A homegrown app is celebrating multilingual India
- Published 16.07.19, 3:35 PM
- Updated 16.07.19, 3:35 PM
- 3 mins read
Antara Roy Majumdar from Calcutta shares her Bengali poetry on Roposo. Raj Priyan creates fun videos in Tamil with friends and posts here. Suraiya from Goa posts videos on beauty, skin care and face painting. Nafih from Malappuram in Kerala is a computer teacher who uploads tech advice. Manish Aswal creates content on daily news and politics. Yogesh Chandra Mothia’s videos have to do with the violin. Dolly shares recipes — chicken satay to spicy masala matar.
Roposo is a short-video platform available on both iOS and Android. Three IIT Delhi graduates, Mayank Bhangadia, Avinash Saxena and Kaushal Shubhank, came together to float it in 2014. The idea was not just a video-sharing platform but a social media space where people can express and connect freely in Indian languages, alongside showcasing their talent.
TV by the people
Five years on, Roposo has 44 million users — about twice the population of Sri Lanka. More distinctively, despite an only-English debut, it turned multilingual somewhere along the way. Today it is available in 10 languages — English, Hindi, Telugu, Tamil, Kannada, Malayalam, Punjabi, Gujarati, Marathi and Bengali. “There was an unsaid need of a single platform connecting every Indian in his or her own language,” says Bhangadia. The Roposo user has the option of having one language as video language and another as user interface (UI) language. “Someone from Andhra Pradesh can enjoy his favourite Punjabi videos while using the app UI in Telugu,” he explains.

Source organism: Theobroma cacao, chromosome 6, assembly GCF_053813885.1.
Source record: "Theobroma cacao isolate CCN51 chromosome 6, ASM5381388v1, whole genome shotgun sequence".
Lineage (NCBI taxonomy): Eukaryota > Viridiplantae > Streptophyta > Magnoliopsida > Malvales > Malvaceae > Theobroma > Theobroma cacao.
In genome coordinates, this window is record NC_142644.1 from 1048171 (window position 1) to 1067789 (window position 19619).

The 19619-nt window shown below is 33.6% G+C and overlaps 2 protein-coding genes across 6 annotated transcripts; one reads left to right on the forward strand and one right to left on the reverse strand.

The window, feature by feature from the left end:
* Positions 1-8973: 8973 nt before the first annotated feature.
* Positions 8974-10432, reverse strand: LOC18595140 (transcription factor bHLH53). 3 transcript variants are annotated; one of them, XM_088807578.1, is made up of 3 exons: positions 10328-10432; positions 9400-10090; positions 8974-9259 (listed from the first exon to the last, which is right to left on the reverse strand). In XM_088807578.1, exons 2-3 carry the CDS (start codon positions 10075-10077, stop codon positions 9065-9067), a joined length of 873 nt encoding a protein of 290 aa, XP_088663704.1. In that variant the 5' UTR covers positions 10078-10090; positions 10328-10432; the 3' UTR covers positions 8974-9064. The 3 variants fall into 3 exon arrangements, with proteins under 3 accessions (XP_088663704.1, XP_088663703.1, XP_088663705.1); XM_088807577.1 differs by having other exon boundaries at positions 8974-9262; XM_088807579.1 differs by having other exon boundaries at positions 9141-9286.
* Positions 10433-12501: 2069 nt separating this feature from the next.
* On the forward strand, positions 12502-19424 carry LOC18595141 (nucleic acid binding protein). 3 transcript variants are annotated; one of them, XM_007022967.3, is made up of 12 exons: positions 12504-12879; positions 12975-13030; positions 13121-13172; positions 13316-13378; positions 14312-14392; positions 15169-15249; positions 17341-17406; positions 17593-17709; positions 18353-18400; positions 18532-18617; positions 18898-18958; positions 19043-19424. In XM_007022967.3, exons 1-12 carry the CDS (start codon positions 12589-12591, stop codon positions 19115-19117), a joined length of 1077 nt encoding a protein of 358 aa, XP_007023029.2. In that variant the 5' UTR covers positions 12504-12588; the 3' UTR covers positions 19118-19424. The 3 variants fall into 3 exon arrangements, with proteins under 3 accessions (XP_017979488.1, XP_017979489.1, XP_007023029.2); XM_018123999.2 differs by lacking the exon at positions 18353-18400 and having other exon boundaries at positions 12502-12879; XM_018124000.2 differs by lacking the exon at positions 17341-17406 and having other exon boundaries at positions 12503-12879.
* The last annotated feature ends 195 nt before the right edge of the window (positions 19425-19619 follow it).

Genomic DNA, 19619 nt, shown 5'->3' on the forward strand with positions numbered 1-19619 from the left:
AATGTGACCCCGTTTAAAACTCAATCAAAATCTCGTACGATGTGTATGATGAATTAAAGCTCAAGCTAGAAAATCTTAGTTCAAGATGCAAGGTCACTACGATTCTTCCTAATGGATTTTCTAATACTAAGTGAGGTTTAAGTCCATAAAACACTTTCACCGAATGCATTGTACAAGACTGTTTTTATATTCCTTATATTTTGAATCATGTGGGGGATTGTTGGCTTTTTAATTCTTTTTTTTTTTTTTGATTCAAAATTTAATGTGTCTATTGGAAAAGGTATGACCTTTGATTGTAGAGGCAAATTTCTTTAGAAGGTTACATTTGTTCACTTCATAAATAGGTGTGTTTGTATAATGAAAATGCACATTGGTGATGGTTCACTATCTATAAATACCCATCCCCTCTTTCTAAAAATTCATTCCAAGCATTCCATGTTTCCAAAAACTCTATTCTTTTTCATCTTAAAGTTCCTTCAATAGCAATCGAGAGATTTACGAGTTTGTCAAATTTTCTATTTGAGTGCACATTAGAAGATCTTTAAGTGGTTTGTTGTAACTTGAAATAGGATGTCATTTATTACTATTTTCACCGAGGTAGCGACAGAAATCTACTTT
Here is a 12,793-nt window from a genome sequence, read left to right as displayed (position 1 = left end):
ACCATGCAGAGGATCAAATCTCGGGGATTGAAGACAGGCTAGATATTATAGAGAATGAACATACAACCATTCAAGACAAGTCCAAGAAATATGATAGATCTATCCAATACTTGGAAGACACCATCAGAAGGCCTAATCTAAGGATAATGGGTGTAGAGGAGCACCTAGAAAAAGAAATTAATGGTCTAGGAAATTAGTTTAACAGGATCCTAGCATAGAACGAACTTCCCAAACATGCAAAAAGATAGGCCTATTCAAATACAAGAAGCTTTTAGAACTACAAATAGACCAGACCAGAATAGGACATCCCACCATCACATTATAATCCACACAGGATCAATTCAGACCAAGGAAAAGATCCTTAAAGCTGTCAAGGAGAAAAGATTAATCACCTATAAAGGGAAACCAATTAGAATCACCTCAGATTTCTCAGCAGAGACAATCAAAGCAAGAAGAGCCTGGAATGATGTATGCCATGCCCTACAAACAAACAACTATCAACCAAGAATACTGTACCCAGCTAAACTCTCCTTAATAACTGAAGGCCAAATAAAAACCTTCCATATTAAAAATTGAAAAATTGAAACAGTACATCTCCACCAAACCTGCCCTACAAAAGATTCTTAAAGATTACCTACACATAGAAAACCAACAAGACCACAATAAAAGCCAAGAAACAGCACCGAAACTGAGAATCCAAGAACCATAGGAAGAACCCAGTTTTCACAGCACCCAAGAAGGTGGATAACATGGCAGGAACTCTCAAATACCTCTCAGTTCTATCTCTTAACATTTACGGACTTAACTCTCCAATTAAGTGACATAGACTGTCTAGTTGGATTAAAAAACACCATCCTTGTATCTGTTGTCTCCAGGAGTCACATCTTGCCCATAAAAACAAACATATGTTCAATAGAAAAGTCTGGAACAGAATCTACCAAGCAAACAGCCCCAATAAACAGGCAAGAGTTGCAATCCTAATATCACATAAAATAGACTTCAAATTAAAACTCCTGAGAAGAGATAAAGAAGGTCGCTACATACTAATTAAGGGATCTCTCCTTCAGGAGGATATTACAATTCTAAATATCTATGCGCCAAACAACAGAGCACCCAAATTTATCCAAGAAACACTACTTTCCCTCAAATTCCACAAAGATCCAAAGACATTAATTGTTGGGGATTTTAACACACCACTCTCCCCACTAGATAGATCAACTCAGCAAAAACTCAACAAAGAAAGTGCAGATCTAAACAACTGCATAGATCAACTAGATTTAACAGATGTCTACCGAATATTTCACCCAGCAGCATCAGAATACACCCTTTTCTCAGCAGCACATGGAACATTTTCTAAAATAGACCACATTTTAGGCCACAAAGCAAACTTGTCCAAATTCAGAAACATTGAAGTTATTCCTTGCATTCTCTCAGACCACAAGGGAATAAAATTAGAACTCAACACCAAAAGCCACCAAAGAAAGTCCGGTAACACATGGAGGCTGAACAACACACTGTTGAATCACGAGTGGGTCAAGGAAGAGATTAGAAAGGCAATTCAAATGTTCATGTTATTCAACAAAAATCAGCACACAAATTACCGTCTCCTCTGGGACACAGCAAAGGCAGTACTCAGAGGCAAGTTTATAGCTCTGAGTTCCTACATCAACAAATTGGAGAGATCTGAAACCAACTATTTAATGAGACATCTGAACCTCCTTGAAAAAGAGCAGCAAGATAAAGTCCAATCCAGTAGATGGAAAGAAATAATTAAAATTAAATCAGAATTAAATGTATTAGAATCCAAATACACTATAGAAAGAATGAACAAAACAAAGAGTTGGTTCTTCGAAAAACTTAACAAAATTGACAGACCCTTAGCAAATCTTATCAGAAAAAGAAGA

The tagline of the brand is TV By The People, and Roposo’s founders talk about how it is the “perfect replacement for the age-old idiot box”, and one that “shifts the television to people’s phones”. And yet, like the TV it so wants to replace, the skeleton on which Roposo is built mimics the basic structuring of the television experience — channels with names such as Haha Tv, Sports Tv, Soulful Quotes, Filmistaan, Bhakti. Users can swipe away to heart’s content, switching from Emraan Hashmi’s dialogues in Filmistaan to people’s take on the Modi government’s budget playing on News to a video of Om Sri Sai Ram chant under Bhakti. Bhangadia mentions that users from different age groups create and watch different kinds of content. “Millenials like to post dubbed videos and ones that imitate popular actors or numbers. They also create videos to showcase their dancing or singing talent. The 40-plus lot create religious or DIY videos,” he says. Incidentally, during the 2019 elections the most popular topic on Roposo was — who will be the next PM?
Bhangadia says there is a lot of politics-related fake news and memes circulating on every platform but videos that might hurt religious sentiments are not featured on Roposo; even malicious or pornographic content is weeded out immediately. An entire team is dedicated to content moderation. And how does that work?
According to Bhangadia, artificial intelligence has reached a stage where the system can identify different frames in a video. The moment a video is uploaded, the system checks for inappropriate frames. He adds, “A team watches all uploaded videos. They make sure that the right video plays under the right channel. Moderators often remove those that might have slipped past the system.”
But Roposo is neither TikTok nor YouTube. TikTok is only for dubbed videos, while in Roposo, dubbed videos is one in a potpourri of content. As for YouTube, Bhangadia says, “It is known for long form of content. Roposo caters to one-minute videos. When a creator joins YouTube, a user has to reach a few milestones before he or she is able to earn a considerable amount of money.”
Users can accumulate coins on the basis of their in-app activity — engagement as well as content creation. The coins can later be encashed using payment gateways. This enables users, especially college students and homemakers, to earn a few quick bucks. Neha Choudhary from Wasseypur wants to be an actress. She has earned almost Rs 1 lakh. Anam, a mother of two, sells ethnic garments for women. Concludes Bhangadia, “To be a star in Roposo, one just has to have a phone.”